Dispatching, EMS face significant deficit
Playing lifesaver costs big bucks for the county government.
By the end of 2013 Lawrence County’s 911 dispatching and EMS are scheduled to spend $4.23 million, and even then they will be almost $250,000 in the red.
In 2012, both emergency agencies used 61.9 percent of the 1/2 percent sales tax that funds emergency services for Lawrence County.
In 1998 the county commissioners put on that additional sales tax to fund what was then called emergency services. Right now it is used to fund the sheriff’s office, EMS, emergency management agency and 911 dispatching. Money in that fund can only be spent on emergency operations. In no way can it fund other county offices.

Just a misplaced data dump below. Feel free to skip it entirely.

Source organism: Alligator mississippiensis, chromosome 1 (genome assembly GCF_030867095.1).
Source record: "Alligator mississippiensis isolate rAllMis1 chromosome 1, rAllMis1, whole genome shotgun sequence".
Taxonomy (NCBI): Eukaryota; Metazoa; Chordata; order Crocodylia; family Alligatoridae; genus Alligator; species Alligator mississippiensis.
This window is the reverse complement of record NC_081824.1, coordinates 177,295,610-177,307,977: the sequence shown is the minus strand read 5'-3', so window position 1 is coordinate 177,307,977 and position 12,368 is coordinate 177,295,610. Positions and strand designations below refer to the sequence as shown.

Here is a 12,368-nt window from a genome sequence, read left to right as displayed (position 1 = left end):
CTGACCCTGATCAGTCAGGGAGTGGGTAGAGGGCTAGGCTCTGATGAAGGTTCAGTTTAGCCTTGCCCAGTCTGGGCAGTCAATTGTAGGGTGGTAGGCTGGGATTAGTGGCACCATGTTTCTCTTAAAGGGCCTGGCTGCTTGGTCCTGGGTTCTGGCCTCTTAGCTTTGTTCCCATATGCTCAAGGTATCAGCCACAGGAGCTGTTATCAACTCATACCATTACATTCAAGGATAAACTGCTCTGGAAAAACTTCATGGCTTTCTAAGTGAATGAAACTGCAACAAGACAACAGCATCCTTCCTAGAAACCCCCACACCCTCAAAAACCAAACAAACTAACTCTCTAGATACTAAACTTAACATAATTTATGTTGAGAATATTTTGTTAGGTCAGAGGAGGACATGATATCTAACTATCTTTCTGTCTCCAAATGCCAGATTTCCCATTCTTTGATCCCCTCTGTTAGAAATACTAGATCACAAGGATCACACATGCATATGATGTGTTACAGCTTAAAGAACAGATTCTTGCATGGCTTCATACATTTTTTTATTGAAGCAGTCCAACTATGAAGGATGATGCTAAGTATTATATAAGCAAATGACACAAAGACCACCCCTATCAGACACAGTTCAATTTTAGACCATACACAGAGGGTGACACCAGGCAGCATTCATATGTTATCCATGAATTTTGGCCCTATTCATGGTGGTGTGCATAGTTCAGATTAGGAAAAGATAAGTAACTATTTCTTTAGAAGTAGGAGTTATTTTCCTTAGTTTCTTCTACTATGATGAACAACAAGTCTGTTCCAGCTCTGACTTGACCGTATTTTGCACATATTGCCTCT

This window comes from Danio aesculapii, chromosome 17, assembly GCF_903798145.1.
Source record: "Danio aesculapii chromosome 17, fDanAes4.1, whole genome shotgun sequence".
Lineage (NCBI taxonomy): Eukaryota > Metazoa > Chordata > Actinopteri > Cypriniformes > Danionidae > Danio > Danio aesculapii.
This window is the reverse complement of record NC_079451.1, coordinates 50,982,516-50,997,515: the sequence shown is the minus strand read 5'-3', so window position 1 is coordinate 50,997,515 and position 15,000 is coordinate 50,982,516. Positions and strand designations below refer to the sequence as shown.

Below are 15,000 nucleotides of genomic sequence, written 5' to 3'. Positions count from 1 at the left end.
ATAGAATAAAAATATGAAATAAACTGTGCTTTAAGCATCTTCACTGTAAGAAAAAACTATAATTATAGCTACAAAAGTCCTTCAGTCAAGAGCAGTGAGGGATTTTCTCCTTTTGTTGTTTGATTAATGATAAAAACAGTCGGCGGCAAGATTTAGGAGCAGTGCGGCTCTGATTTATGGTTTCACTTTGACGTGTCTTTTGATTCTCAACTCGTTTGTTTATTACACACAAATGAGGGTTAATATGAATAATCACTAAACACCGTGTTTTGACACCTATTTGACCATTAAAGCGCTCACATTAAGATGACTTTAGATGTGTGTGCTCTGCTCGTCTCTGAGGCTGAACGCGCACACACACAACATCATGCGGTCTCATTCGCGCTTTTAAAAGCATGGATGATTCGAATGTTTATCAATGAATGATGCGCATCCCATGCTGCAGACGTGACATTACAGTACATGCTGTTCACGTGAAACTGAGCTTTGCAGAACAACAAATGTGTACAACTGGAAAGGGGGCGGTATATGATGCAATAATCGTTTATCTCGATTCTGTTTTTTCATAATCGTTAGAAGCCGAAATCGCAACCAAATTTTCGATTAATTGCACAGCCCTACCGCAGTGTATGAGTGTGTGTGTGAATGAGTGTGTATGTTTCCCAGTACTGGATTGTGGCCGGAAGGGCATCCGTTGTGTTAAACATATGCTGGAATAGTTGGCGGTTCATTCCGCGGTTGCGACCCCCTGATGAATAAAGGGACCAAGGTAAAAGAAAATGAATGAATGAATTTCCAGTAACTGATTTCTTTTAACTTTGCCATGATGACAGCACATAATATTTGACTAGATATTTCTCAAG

“It is a 24-hour, seven-day a-week operation,” County Auditor Jason Stephens said. “There are no holidays or weekends. In fact, those are usually their busiest times. When someone does take a holiday, somebody takes vacation, you can’t leave an empty desk. Now you are usually paying time and a half. You either have a service or you don’t. You can’t operate an ambulance service or dispatching eight hours a day Monday through Friday.”
In 2012 that 1/2 percent sales tax brought in $2,650,487, or $192,249 more than the year before. That figure was a jump over the two previous years when in 2010 it came in at $2,428,010 and $2,458,238 in 2011.
However, sales tax revenues depend on the comfort zone of those who make purchases. When there is a sense the economy is solid, consumers will be quicker to hand out those dollars from their wallets. When they are not so sure, discretionary spending and purchasing high-ticket items can go south.
This year the county’s budget commission isn’t sure as much will come in, only certifying $2,400,000.